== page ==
I was pretty amused when I was given my assigned hacking target: Sean Draper. Sean is one of the people in this class I have gotten to know outside of class; I knew immediately that I should use this relationship to my advantage. The first day after the assignment, I left class endeavoring to engineer some information from Sean that might prove useful in hacking his account. While there are certainly many technical attack vectors I could’ve employed, social engineering is a method that I have little experience with and I believed would be fun to try. As we were leaving class, I struck up a conversation with him regarding the absurdity of some of the password requirements we were assigned. Specifically, I noted that “there are at most 5 unique high school mascots in the entire state of Texas, those would be crazy easy to guess”, an observation with a bit of truth (it made football games in my highschool awkward when it was the bulldogs vs. the bulldogs for the 5th time in a season). As I had anticipated, Sean responded with (to paraphrase): “Yeah, there are like 10 schools with the same mascot as mine, the Wildcats”. Paydirt! With minimal effort, I had engineered a crucial piece of information that, in the end, led to gaining access to his account. While I had gained this crucial piece of information on the first day of the engagement, I decided to wait until near the end of the assigned window (actually a bit after due to my own absentmindedness) to perform the hack — while not required for the assignment, I found it rewarding to maintain a degree of “stealth” for my hack — my target wouldn’t know who was his hacker until I chose to reveal myself. The rest of the work was rather easy, I was able to obtain his blog username simply by cross referencing known information with all of the first-day blog posts to determine which username was his.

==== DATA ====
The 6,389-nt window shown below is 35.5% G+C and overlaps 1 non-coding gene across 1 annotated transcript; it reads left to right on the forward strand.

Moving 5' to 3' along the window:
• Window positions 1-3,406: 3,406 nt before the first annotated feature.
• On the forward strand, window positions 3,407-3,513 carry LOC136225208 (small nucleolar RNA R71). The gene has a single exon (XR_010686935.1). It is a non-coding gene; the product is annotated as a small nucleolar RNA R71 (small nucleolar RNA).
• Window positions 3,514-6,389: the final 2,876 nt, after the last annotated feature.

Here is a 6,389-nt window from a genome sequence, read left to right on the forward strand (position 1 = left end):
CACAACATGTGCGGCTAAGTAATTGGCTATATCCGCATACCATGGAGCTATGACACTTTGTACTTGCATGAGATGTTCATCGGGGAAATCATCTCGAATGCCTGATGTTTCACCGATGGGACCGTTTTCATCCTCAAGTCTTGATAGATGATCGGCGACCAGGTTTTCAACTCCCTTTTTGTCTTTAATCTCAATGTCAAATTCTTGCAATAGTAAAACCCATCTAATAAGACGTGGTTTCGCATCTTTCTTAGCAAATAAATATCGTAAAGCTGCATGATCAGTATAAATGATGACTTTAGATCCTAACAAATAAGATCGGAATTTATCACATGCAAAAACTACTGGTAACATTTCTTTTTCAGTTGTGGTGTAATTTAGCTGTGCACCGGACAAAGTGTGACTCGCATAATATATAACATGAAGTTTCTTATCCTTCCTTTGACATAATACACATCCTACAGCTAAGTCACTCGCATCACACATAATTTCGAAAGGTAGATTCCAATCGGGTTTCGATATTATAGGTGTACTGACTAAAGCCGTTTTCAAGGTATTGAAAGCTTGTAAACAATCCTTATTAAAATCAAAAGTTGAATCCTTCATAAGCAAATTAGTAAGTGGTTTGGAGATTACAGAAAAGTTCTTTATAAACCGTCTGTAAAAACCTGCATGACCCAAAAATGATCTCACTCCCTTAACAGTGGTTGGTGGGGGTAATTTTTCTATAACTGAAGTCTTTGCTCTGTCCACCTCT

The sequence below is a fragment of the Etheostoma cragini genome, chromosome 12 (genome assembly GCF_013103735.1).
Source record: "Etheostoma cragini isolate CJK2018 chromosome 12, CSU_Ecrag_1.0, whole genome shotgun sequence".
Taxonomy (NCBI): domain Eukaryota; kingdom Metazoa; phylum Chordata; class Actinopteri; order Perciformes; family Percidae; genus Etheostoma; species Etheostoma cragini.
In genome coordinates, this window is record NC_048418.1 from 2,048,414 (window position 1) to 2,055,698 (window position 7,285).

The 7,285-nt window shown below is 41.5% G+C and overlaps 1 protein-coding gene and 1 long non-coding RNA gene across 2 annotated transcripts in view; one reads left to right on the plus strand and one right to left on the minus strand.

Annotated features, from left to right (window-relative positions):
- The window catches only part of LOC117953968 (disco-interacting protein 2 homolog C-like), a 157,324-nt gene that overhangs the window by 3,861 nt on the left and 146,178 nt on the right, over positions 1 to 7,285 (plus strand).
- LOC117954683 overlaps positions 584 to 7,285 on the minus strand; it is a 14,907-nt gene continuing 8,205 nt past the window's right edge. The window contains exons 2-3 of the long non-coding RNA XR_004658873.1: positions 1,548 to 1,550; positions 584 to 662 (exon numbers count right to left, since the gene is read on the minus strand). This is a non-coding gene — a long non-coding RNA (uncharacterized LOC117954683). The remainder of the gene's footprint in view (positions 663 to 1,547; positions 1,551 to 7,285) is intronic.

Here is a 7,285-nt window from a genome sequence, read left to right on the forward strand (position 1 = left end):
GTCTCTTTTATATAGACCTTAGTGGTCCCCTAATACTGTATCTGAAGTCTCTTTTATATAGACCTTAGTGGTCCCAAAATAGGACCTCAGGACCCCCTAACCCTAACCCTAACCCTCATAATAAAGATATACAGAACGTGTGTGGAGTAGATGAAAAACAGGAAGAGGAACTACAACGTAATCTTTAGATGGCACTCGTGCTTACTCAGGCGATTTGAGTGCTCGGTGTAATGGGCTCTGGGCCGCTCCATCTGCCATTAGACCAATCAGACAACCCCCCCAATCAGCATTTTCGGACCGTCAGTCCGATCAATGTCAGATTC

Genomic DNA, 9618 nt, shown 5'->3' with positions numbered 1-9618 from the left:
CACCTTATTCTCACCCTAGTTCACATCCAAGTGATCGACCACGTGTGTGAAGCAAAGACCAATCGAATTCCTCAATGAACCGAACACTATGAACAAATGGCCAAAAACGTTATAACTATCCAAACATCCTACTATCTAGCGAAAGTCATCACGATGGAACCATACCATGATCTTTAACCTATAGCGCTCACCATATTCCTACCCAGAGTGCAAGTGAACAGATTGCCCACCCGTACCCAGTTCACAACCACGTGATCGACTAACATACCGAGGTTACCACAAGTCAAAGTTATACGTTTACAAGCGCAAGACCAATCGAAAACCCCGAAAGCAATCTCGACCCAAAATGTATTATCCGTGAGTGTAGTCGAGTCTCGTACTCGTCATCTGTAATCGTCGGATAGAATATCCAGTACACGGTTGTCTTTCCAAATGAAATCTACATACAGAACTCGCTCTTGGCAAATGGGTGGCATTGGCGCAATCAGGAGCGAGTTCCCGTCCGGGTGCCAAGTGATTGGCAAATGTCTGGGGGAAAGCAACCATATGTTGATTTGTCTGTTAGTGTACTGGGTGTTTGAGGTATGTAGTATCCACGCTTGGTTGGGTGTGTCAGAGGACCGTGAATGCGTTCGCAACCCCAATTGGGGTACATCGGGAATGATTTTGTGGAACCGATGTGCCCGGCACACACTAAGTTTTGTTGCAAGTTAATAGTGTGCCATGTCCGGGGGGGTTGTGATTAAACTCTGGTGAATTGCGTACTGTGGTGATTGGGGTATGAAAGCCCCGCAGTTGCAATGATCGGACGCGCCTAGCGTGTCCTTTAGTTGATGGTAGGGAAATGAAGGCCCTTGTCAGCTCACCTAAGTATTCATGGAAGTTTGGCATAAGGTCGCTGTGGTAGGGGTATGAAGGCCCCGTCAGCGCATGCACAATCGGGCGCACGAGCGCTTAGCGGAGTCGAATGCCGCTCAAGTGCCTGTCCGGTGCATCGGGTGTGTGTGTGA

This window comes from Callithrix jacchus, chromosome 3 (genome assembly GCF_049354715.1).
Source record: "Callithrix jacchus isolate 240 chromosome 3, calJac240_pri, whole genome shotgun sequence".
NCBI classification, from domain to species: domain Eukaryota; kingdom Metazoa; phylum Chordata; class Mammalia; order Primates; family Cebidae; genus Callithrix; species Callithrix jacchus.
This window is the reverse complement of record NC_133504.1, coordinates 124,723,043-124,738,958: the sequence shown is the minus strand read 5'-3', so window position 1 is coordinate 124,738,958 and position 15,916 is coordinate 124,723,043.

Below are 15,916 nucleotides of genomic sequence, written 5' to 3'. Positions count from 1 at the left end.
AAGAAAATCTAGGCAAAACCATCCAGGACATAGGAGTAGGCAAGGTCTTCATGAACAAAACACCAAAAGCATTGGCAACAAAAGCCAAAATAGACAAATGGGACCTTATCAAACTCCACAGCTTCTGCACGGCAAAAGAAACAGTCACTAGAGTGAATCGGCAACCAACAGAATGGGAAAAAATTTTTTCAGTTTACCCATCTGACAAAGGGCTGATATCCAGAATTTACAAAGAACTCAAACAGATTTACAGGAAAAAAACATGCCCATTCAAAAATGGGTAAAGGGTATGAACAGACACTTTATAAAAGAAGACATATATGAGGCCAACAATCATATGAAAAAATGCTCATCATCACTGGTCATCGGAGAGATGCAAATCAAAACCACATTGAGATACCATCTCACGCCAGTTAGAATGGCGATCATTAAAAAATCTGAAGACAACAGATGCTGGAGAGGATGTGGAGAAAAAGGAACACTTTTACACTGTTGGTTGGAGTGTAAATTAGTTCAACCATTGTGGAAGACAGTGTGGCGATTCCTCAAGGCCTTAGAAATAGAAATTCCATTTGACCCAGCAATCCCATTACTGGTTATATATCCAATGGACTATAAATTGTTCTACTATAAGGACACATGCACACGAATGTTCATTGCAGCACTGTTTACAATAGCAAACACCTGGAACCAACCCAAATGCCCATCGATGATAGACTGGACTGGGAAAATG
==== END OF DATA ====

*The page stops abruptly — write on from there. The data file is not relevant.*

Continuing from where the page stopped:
Having gained access to his blog, there was an eerie feeling. While I am frequently engaged to hack websites, steal account information, etc. as part of my employment, in every instance this is performed with the express permission of the client and with a well-understood scope of engagement. In this case, my “victim” didn’t even know who I was, yet I had full access to his account on the course blog. What should I do with this access? What statement should I make, and how should I do it? In the end, I decided to modify his day-one blog post to drastically change his persona.
Specifically, I was interested in making an argument regarding hacking by portraying Sean as a remorseless hacker keen on taking advantage of the weak security practices of banks to fund his education. How would his status as a black hat hacker change his opinions and experiences of the course? While Sean’s original day-one post described hacking as a “necessary evil”, I decided to turn this on it’s head. By framing Sean as a black hat hacker who routinely takes advantage of a flawed system to advance his own interests, I intended to cause my classmates to critically analyze their feelings about such an individual. While many (myself included) may be repulsed by the notion of a black hat hacker stealing money to pay his way through college and provide himself a “luxurious lifestyle”, I hope I have caused some to critically analyze where the blame is laid for such an occurrence. Is it the fault of the corrupt CEO for maximizing corporate profits by exploiting a taxation loophole, or the fault of incompetent or corrupt lawmakers who supplied such a loophole to begin with? Do we blame a dog for leaving a surprise in your front lawn, or do we blame the owner for failing to clean it up? Are the actions of the amoral hacker described in Sean’s day one post solely his responsibility, or must the incompetent IT personnel responsible for the flaws bear some of the blame?
The vilification and demonization of the black hat hacker may be justified, but it’s time we lay blame at the feet of those who allow this injustice to occur. No longer may we regard black hat hackers as some mystical, unstoppable force of evil capable of destroying everything that is good, just, and democratic. A report issued by Verizon indicated that weak security procedures are to blame for over 90%+ of breaches exposing personal information. We all know what it means when Windows says it’s time to install updates — the thought that those tasked with guarding your bank account are too lazy or inept to take such a simple step is inexcusable. The “hacker problem” will not be solved by increased penalties and mandatory minimums for “cybercrime”, but rather by holding those accountable who are truly responsible for creating an environment in which illegal hacking can flourish.